Timberwolves star Kevin Love goes back to California every summer and returns to Minnesota the next fall with something new added to his game.
This season, it seems at times as if he’s trying to bring back something else — a step-back, fall-away jump shot that Dallas superstar Dirk Nowitzki has perfected on his way to the Naismith Basketball Hall of Fame — overnight.
Love introduced a poor man’s version of that shot right in front of Nowitzki during a Wolves victory over the Mavericks at Target Center in November. He can be seen occasionally after practice working on a version more true to the original: a one-legged, off-balance shot that when Nowitzki launches it at 7-1 is impossible to block.
“That’s a nice shot to add,” Nowitzki said with a smile when told about Love’s latest project.
Nowitzki has used that shot to move into 13th on the NBA’s all-time scoring list and approach 26,000 points scored in his career. He already has moved past Jerry West, Reggie Miller and Alex English on that list this season and now has his aim set at John Havlicek, Dominique Wilkins and Oscar Robertson just ahead of him.
“It’s a huge weapon,” Wolves coach Rick Adelman said. “It’s just impossible to get. Dirk shoots it better than anybody in the world. He’s just perfected it. The more things you can put in your repertoire to get shots off, the better it is and Kevin certainly has the ability to do that. But that’s taking whatever it was — 14 years or whatever — to make it that type of shot. Dirk does it time after time. It looks like he’s so off-balance, but when he lets it go out of his hands it’s not off-balance at all.”
It helps that Nowitzki has a shooting guard’s touch in a big man’s body and has committed thousands of hours throughout his career to refining that shot.
“It’s a tough shot to shoot,” Nowitzki said. “But if you have balance and you have the touch, it’s a shot that you can master. It’s a shot you can get off at any time because you lean back and get a little separation between the defender and yourself. If you have good touch, it’s a good shot to shoot.”
Nowitzki has distanced himself from all others such as Love who have experimented with that shot because of a head start measured in years and because he has a four-inch height advantage over Love.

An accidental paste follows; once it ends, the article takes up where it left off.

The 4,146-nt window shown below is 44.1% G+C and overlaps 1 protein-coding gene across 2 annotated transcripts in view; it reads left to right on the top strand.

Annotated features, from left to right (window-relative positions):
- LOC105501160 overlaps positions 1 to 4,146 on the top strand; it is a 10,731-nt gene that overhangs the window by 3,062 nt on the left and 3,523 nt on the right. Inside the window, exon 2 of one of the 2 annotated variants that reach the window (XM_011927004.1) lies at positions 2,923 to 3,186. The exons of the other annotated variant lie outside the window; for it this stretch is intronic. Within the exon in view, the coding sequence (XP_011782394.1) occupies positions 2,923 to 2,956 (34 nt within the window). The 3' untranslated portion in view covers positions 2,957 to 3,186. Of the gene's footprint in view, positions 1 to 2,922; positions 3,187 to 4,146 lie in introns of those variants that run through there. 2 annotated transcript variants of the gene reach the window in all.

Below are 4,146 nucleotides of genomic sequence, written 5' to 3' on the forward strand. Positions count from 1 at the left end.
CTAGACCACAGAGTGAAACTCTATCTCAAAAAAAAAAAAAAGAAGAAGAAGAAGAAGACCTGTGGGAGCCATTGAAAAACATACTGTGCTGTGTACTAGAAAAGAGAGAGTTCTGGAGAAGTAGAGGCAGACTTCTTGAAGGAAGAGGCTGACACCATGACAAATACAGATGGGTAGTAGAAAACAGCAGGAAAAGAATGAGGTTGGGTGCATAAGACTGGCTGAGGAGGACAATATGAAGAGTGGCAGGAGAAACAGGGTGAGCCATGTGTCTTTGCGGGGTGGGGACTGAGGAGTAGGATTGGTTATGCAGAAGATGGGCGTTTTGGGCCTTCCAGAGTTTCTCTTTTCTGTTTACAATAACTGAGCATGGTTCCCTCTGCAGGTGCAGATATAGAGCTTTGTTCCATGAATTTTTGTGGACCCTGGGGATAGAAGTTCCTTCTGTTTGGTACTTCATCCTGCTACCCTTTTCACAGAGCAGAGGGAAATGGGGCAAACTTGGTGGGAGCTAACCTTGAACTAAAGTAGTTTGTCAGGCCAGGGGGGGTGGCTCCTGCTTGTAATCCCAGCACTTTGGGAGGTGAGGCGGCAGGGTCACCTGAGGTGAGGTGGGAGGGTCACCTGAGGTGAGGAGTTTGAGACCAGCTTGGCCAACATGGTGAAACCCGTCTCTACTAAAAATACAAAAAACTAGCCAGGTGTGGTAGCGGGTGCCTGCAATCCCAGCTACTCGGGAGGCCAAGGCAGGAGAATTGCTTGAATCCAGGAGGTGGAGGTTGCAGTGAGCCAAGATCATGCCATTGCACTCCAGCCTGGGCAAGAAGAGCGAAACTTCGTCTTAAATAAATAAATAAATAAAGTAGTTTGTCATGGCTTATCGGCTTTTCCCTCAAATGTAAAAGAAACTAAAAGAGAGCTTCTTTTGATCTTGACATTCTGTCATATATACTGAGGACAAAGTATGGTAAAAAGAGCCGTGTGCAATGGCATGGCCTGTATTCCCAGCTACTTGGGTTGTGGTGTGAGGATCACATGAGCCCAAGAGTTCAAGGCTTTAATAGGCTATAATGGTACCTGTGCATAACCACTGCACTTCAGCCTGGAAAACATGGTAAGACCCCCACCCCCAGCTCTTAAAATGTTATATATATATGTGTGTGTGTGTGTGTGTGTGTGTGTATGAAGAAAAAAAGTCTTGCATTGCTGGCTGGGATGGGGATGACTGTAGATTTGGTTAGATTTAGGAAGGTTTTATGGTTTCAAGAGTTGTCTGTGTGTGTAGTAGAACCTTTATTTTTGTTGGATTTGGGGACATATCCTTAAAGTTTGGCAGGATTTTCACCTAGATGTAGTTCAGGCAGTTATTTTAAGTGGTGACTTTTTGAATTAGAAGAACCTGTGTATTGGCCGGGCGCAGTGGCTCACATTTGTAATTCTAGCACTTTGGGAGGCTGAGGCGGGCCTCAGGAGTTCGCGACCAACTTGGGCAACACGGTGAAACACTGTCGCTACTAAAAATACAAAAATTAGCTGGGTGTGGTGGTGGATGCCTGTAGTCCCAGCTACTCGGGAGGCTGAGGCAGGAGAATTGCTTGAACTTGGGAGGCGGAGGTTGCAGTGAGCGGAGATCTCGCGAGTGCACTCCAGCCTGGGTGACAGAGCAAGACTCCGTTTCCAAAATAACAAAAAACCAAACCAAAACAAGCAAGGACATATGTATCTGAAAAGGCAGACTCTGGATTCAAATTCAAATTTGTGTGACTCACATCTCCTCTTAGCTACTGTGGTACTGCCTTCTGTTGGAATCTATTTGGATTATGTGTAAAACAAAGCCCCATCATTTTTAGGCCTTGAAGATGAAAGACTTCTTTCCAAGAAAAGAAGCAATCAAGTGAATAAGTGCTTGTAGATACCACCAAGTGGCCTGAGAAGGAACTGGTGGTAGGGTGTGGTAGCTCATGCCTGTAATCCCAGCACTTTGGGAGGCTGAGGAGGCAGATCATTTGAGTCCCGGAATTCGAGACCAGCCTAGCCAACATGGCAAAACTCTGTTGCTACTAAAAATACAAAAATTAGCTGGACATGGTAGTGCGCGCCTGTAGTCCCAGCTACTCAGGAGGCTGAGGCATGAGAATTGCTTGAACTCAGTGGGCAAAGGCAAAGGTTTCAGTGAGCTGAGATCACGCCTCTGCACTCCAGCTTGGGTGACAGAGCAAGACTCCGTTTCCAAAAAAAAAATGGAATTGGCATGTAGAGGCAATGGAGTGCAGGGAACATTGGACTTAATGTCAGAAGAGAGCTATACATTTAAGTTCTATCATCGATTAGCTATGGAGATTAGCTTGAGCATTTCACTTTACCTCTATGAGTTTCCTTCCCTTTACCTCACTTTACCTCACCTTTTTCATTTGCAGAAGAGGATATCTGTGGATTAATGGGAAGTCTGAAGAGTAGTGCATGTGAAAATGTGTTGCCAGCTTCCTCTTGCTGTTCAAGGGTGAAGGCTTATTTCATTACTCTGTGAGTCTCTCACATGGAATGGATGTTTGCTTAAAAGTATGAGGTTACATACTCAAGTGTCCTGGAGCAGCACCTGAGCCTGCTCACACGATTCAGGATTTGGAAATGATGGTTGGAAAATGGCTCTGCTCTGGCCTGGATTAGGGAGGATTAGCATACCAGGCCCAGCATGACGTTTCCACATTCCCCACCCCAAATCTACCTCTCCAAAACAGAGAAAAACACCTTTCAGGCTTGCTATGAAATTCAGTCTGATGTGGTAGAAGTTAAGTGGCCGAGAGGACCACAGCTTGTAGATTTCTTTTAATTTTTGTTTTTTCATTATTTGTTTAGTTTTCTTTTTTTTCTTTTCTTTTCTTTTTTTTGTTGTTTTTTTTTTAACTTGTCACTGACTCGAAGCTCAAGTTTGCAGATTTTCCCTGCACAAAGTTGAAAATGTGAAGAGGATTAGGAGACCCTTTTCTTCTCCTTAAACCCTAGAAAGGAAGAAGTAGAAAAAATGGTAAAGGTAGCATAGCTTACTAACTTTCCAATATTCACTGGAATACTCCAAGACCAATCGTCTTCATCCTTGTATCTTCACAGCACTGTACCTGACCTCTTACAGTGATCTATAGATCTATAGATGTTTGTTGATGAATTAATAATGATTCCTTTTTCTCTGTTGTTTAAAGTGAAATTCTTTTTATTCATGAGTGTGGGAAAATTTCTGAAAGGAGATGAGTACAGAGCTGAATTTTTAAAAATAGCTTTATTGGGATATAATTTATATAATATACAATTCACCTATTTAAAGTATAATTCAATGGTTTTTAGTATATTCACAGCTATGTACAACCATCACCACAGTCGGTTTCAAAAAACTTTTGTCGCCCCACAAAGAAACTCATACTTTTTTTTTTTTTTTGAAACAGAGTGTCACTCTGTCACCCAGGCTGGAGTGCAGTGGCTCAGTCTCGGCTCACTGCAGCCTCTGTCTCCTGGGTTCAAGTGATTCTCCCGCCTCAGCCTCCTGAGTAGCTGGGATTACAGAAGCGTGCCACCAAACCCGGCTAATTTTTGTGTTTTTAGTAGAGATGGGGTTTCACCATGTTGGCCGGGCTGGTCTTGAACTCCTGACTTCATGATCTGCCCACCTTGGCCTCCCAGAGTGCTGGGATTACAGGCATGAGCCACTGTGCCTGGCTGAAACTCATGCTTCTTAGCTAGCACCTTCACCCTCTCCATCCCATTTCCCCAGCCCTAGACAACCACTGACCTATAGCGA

“I don’t know if there’s ever going to be someone quite like Dirk — 7-foot tall — shooting that shot again,” Love said. “But I try to pick apart people’s game, and Dirk is one of them with the way he shoots it. It’s something I’ll try to keep implementing. Being 25 years old, I still have a lot of time to work on it.”
They say imitation is the sincerest form of flattery. If so, Love is in some good company borrowing a good idea.
“LeBron’s shot it the last couple weeks, Kevin Durant’s been shooting it a little bit,” Nowitzki said. “It’s an honor to know some of these guys are trying to shoot it. It makes me proud that I actually did something in this league that’s worth somebody’s while.”
NBA Short Takes
Coming and going
The fairly newly named New Orleans Pelicans made their Target Center debut last week, just nine days before the Charlotte Bobcats visit for the last time.
New owner Tom Benson chose a new name for a team formerly known as the New Orleans Hornets and before that, the Charlotte Hornets. He picked the pelican because it’s a symbol for the city of New Orleans and the state of Louisiana, no matter if many think the funny-looking seabird was a goofy choice.
With the Hornets name available, the Charlotte team reclaimed it after it was lost long ago when the city’s original expansion franchise moved to New Orleans in 2002. The franchise will return next season as the Hornets with an updated logo not far removed from the one that represented the team that entered the NBA with Miami in 1988.
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